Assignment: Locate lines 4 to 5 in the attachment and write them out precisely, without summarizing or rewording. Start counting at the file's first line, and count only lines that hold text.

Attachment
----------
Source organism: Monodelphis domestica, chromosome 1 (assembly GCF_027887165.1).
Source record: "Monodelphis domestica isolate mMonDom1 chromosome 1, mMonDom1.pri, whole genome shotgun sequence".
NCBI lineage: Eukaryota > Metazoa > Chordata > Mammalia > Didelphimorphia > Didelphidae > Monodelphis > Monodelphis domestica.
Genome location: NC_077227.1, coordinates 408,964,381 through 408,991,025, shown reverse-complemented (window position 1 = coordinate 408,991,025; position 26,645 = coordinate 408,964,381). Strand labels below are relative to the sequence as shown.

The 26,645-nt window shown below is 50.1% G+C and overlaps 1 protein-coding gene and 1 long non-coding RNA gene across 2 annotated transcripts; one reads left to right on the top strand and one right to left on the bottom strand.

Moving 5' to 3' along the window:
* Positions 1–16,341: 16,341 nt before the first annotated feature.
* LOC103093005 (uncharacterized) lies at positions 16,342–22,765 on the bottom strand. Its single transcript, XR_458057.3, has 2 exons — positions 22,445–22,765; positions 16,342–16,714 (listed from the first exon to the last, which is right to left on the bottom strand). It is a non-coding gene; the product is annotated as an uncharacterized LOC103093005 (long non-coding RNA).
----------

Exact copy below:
Genome location: NC_077227.1, coordinates 408,964,381 through 408,991,025, shown reverse-complemented (window position 1 = coordinate 408,991,025; position 26,645 = coordinate 408,964,381). Strand labels below are relative to the sequence as shown.

The 26,645-nt window shown below is 50.1% G+C and overlaps 1 protein-coding gene and 1 long non-coding RNA gene across 2 annotated transcripts; one reads left to right on the top strand and one right to left on the bottom strand.